Postpartum Depression and Smoking

Some women experience depression when they are pregnant or after they give birth—this is called postpartum depression. Learn what to look for and how to ask for help.

What Is Postpartum Depression?

Postpartum depression is a specific kind of depression that happens during pregnancy or after giving birth. About 15 percent of pregnant women and new moms experience it. Any woman can develop postpartum depression, but women who smoke are at a higher risk than women who don’t smoke. Knowing the signs and how to get support will help protect you and your baby, and help you stay smokefree.

Know What to Expect

If you have postpartum depression, you may experience symptoms of depression, like feeling sad, empty, or worthless. You may also:

  • Have trouble sleeping when your baby sleeps.
  • Feel numb or disconnected from your baby.
  • Have scary or bad thoughts about your baby.
  • Have thoughts about hurting yourself or your baby.
  • Feel guilty about not being a good mom or embarrassed that you can’t care for your baby.

It is common to feel sad or down during your pregnancy or after you give birth. But postpartum depression is more than the “baby blues”. People can experience symptoms daily, or most days—which can last at least two weeks, usually longer. It interferes with your everyday life and can stop you from doing things that are important to you.

If you’re feeling very down after childbirth, talk to your doctor or other health professional to find out if you might have postpartum depression. If it’s not treated, postpartum depression can: 

  • Affect your ability to care for yourself and your baby.
  • Disturb your baby’s sleeping, eating, and behavior. 
  • Impact your bond with your baby.
  • Make it harder for you to stay smokefree, especially if you’ve used smoking to deal with sadness or anxiety in the past.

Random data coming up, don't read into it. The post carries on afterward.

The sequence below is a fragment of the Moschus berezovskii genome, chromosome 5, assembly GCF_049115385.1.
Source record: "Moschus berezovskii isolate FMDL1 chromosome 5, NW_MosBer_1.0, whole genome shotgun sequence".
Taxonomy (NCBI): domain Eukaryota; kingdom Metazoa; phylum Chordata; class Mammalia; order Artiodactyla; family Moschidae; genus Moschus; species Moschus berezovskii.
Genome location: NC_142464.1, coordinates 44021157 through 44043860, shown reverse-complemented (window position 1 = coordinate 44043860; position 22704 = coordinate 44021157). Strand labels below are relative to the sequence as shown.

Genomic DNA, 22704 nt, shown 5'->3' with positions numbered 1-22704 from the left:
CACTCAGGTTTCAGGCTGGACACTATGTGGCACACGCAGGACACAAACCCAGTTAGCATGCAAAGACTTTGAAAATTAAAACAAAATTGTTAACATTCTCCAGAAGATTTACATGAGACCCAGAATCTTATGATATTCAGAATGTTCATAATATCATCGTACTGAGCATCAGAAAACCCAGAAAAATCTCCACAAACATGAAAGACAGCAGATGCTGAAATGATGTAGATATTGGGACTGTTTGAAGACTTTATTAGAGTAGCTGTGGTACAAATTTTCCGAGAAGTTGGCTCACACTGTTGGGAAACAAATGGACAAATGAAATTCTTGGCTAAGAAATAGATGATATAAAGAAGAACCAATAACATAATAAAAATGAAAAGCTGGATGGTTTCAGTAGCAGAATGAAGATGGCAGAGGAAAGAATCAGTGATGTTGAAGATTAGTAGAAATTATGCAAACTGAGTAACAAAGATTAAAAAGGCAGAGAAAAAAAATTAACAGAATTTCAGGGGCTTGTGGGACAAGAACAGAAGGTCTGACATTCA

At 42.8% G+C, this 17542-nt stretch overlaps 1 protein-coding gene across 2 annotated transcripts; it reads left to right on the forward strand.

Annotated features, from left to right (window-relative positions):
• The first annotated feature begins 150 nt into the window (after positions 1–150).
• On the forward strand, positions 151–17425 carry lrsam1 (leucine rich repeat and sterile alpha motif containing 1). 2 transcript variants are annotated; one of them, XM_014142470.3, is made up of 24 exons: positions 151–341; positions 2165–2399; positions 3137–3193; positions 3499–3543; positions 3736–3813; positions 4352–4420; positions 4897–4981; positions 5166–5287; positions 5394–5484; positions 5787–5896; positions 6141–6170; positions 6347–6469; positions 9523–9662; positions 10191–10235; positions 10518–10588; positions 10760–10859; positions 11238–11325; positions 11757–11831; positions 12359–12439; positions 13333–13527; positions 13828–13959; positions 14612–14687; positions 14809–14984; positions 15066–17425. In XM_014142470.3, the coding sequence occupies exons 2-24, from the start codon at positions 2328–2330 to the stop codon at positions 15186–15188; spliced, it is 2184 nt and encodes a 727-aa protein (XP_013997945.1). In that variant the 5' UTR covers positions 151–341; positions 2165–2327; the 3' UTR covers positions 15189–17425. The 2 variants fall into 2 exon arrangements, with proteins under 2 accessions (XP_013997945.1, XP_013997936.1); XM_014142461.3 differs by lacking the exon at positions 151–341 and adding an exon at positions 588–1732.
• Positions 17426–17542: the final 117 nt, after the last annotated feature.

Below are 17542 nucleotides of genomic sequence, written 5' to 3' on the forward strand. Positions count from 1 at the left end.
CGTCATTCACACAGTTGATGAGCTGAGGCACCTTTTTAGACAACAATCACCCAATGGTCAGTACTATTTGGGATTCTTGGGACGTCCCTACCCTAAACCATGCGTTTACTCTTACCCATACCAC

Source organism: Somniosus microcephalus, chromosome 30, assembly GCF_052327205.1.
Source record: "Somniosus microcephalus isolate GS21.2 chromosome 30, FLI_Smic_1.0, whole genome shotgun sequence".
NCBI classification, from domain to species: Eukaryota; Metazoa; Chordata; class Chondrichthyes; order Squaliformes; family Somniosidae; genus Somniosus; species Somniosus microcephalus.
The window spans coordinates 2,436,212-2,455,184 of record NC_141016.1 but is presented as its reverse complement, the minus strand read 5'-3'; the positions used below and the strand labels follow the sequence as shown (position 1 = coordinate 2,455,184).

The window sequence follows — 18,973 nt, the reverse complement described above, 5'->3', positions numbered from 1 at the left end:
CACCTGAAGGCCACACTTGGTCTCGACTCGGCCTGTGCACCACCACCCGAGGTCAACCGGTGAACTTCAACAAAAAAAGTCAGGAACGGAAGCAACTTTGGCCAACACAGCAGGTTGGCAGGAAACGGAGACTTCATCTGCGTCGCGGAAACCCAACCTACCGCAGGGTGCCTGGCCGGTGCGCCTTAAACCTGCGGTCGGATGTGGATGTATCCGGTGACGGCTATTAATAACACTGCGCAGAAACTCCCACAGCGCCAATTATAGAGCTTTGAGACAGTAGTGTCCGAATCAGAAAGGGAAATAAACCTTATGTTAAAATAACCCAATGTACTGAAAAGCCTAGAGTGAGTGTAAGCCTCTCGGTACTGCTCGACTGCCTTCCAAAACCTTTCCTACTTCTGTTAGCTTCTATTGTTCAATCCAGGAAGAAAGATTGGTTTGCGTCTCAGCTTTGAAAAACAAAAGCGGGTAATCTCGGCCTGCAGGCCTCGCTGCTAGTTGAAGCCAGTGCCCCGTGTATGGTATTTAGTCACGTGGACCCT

There are treatments for both depression and smoking. And, even though dealing with depression can be hard, women with postpartum depression can still successfully quit smoking.  

Learn more about postpartum depression.

It’s OK to Ask for Help

If you’re experiencing postpartum depression, you don’t have to go through it alone. If you think you have postpartum depression:

  • Talk to your doctor. They can refer you to treatment, which can reduce the symptoms of depression and shorten how long it lasts.
  • Tell your friends and family what you’re going through. Having regular contact with other people can improve your mood.
  • Talk to someone now. Call a 24-hour crisis center at 1-800-273-TALK (8255) or 1-800-SUICIDE (1-800-784-2433) for free, private help or dial 911.

Sometimes people who are feeling depressed think about hurting themselves or dying. If you or someone you know is having these feelings, get help now.

The Substance Abuse and Mental Health Services Administration (SAMHSA)—a part of the U.S. Department of Health and Human Services—runs both crisis centers. For more information, visit the National Suicide Prevention Lifeline website.

Para obtener asistencia en español durante las 24 horas, llame al 1-888-628-9454.

Learn more about managing your mood at Smokefree.gov.